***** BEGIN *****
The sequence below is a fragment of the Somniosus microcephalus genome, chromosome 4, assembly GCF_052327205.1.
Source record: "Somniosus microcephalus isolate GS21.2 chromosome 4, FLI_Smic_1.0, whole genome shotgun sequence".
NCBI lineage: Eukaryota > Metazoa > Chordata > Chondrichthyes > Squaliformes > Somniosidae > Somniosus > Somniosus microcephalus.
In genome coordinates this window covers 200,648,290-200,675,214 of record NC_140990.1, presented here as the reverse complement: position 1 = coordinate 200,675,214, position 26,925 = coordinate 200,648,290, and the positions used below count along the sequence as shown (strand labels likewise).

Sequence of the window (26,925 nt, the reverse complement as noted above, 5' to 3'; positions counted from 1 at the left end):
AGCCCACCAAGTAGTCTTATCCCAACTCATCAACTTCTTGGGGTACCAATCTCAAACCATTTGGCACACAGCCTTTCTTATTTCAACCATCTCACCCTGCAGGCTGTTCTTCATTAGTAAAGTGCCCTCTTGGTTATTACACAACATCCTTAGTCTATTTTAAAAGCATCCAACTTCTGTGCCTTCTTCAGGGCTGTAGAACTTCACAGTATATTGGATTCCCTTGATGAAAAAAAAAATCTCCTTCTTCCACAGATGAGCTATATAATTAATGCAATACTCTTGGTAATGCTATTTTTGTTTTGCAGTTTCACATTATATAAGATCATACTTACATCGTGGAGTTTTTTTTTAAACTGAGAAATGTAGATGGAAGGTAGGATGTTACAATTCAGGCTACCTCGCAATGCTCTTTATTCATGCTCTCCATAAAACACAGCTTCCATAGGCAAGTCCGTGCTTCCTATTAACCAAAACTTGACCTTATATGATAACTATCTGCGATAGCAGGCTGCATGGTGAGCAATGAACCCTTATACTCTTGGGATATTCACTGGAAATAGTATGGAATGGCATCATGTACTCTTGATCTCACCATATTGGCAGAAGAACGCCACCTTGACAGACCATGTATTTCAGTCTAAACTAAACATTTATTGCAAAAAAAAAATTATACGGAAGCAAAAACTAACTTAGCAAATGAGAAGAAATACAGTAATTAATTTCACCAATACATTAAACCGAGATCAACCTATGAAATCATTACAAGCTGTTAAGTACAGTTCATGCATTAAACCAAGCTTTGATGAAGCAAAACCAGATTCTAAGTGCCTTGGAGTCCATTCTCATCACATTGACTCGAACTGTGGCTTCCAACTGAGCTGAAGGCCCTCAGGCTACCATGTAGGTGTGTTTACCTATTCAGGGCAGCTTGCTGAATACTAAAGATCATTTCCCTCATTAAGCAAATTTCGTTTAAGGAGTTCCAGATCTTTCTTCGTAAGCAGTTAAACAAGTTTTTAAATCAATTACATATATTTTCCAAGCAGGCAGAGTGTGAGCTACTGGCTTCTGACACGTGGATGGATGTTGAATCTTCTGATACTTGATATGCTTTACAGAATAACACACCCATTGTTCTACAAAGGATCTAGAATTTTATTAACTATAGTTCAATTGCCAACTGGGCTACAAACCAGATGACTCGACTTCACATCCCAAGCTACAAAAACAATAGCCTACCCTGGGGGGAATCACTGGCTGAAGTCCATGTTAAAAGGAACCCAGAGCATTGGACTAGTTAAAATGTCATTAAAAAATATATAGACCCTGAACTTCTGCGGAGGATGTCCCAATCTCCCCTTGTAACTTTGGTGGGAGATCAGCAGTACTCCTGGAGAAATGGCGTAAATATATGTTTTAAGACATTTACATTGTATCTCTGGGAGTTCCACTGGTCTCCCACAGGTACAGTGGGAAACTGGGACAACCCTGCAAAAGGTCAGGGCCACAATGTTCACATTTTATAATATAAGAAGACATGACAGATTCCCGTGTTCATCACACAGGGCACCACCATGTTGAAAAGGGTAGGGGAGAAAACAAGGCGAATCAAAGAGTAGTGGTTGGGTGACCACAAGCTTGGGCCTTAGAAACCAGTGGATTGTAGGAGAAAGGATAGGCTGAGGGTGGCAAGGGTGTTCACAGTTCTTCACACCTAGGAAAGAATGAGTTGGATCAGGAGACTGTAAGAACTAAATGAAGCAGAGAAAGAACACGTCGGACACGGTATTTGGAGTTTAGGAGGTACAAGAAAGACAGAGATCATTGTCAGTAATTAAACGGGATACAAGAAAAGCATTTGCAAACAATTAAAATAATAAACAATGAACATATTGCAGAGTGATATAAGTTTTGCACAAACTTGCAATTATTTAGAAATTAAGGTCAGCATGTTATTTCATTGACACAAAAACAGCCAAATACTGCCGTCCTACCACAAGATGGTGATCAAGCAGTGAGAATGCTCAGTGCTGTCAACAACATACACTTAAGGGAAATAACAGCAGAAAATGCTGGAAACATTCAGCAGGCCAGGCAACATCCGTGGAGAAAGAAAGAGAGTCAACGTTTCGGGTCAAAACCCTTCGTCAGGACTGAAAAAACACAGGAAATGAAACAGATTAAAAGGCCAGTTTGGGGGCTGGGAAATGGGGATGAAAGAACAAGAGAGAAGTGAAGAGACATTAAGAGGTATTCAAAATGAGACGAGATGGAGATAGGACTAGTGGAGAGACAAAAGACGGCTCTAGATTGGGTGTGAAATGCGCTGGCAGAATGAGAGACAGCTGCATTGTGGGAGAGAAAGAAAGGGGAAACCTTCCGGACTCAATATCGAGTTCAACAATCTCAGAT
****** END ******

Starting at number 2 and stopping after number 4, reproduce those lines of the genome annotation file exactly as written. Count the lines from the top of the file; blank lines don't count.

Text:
Source record: "Somniosus microcephalus isolate GS21.2 chromosome 4, FLI_Smic_1.0, whole genome shotgun sequence".
NCBI lineage: Eukaryota > Metazoa > Chordata > Chondrichthyes > Squaliformes > Somniosidae > Somniosus > Somniosus microcephalus.
In genome coordinates this window covers 200,648,290-200,675,214 of record NC_140990.1, presented here as the reverse complement: position 1 = coordinate 200,675,214, position 26,925 = coordinate 200,648,290, and the positions used below count along the sequence as shown (strand labels likewise).